Photos by Kristin Vartan
Vibrant signs filled Pershing Square Saturday morning for the second annual Women’s March in Los Angeles: “Girls just want to have fun-damental rights” and “Teach girls to be somebodies, instead of somebody’s,” to name a couple.
LA Marchers — women, men and children alike – expressed their soliditary for women’s social and political rights through contagious chants and posters, but many used another medium as their signage: their style.
Demonstrative dress has been a feminist idea as early as the Suffragette movement in England, according to The Guardian. Women world-shakers decided to intentionally wear garments fashionable and traditionally feminine during that age to eliminate the stigmas of female progressives being against feminity all-together. Their strategy not only brought attention to their cause from the media, but expanded it by drawing liberal and conservative women alike to the inititaive.
The 2018 Women’s March LA featured an array of clothing genres: pink hats that reperesented parts of the female anatomy, T-shirts with feminist slogans on them, but also ultra-feminine garb.
LA Native and Loyola Marymount University student, Aurora Schurr, who identifies as an “ally, a woman,” and a “queer person,” walked the streets in head-to-toe pink. Schurr adorned her bubblegum pink jacket with slogan buttons and constructed her skirt out of vintage, princess-themed bedsheets.
“I love pink — if you can tell from my hair. And I really enjoy dressing in hyper-traditionally feminine clothes, sort of as a statement to the point that there’s so much pink, and there’s so much going on that it’s almost aggressive or abrasive in a sense,” Schurr said. “I also have my cat ears as a statement for the pussyhats.” The Pussyhat Project, started by designer Jana Zweiman, is a pointed pink hat movement. March attenders wear the hat to represent those who are unable march, but want to participate, according to the Pussycat Project website.
Orange County native Lily Young also personalized her clothing as an expressive tool. Young took a thrifted brown leather trench coat and painted over it like a picket sign. The coat featured slogans such as “men of quality do not fear equality.”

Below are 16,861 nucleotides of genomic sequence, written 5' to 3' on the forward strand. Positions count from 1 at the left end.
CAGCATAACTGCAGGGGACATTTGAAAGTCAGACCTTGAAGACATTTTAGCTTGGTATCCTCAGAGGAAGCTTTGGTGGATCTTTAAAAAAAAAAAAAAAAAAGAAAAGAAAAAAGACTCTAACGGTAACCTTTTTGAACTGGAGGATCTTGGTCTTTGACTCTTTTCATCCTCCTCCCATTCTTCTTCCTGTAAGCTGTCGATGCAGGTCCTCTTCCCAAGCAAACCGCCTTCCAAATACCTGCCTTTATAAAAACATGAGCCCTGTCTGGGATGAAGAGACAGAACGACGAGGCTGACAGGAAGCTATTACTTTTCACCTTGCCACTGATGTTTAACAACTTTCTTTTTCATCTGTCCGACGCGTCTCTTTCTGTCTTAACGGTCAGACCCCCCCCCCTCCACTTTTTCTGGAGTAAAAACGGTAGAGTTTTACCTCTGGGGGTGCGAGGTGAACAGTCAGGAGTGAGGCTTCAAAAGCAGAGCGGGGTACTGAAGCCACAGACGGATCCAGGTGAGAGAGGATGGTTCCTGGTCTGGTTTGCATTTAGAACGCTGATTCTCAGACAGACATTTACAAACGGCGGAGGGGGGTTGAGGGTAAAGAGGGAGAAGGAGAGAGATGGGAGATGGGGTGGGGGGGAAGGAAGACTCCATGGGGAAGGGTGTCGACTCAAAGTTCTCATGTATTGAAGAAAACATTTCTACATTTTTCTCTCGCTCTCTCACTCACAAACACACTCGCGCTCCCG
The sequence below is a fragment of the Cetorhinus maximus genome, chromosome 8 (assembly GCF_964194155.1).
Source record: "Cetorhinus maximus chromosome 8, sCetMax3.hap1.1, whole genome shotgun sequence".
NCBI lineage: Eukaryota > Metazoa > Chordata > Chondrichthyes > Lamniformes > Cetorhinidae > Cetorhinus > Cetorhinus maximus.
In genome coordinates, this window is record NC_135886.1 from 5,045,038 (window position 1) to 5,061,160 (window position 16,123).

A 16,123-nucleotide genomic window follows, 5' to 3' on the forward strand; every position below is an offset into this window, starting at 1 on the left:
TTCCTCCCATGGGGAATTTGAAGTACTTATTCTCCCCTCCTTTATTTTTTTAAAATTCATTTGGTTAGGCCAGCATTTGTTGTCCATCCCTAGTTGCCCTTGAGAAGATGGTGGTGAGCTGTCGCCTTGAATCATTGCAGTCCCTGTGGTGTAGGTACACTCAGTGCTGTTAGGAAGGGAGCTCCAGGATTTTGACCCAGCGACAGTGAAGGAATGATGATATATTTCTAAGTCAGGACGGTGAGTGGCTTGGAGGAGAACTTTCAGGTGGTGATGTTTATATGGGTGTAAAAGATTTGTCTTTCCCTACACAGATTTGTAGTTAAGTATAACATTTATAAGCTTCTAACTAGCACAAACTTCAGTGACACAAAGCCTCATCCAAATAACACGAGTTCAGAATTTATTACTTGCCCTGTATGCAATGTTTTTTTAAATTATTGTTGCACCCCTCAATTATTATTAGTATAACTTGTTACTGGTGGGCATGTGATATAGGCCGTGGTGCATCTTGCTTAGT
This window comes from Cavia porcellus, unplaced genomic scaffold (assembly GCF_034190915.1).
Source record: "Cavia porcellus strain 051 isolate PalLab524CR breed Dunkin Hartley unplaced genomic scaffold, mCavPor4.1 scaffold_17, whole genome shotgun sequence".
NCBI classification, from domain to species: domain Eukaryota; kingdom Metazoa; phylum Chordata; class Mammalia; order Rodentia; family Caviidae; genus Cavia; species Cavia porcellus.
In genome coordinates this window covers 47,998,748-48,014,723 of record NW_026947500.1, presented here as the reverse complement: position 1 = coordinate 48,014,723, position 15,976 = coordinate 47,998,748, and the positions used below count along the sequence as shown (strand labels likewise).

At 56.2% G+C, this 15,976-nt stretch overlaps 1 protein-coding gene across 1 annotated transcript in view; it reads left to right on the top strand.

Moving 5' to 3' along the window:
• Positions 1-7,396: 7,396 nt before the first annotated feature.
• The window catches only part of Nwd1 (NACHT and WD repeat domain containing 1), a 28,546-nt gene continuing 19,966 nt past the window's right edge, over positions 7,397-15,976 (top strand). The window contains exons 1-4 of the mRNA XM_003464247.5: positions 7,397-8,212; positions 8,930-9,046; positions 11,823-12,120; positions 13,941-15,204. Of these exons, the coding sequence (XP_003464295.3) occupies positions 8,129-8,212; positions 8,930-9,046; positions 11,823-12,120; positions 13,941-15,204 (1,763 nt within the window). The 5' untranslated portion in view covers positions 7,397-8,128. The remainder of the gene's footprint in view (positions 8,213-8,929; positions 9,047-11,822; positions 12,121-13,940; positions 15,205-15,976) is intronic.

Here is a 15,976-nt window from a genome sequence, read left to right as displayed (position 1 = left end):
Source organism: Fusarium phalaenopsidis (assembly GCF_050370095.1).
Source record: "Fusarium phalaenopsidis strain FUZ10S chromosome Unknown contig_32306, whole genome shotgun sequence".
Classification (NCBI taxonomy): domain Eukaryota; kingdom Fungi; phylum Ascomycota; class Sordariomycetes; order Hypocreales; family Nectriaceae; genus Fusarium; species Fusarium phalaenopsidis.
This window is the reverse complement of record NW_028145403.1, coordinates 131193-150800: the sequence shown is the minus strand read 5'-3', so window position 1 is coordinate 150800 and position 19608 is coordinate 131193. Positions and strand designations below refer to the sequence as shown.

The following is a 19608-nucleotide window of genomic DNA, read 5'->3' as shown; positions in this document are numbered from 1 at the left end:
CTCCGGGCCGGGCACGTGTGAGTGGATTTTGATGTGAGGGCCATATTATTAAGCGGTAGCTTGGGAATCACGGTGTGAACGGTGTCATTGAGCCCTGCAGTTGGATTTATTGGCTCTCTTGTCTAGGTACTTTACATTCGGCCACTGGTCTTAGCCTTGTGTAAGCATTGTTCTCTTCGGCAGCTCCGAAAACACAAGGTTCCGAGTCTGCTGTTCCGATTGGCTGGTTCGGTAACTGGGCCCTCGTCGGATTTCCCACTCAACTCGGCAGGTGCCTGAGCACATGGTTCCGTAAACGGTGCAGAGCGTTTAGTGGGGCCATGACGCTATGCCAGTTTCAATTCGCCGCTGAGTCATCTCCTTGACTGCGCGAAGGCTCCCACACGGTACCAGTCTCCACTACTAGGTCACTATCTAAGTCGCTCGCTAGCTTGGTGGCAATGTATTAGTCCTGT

“I was going to make a sign, but last year I got tired of holding it up,” Young said. “So I said, I’ll just make a huge coat and put everything that I would have put on the sign on the coat.‘ It’s like a wearable sign.”
Celebrity speakers also tailored their fashion choices to their message at City Hall —many of them wearing the notorious “Time’s Up” T-shirt in black with its contrasting white logo. The “Time’s Up” initiative used a “black out” dress code to bring attention to the movement, according to Vogue.
Celebrities like Natalie Portman, Rowan Blanchard and Scarlett Johansson took the 5th and Hill center stage in coordinated “Time’s Up” T-shirts, using the same coordinated clothes for a cause tactic at the Women’s March. Johansson accessorized hers with a charcoal grey blazer and these powerful words:
“I stand before you someone that is empowered, not only by the curiosity about myself and the active choices that I am finally able to make and stand by, but by the brightness of this movement, the strength and the unity that this movement has provided,” Johansson said before marchers at Los Angeles City Hall. “It gives me hope that we are moving toward a place where our sense of equality can truly come from within ourselves.”
From the stage to the streets of Los Angeles, the fashion medium became the message. Public figures and private citizens exemplified solidarity in their stitching–all diverse threads that knitted together one powerful initiative.
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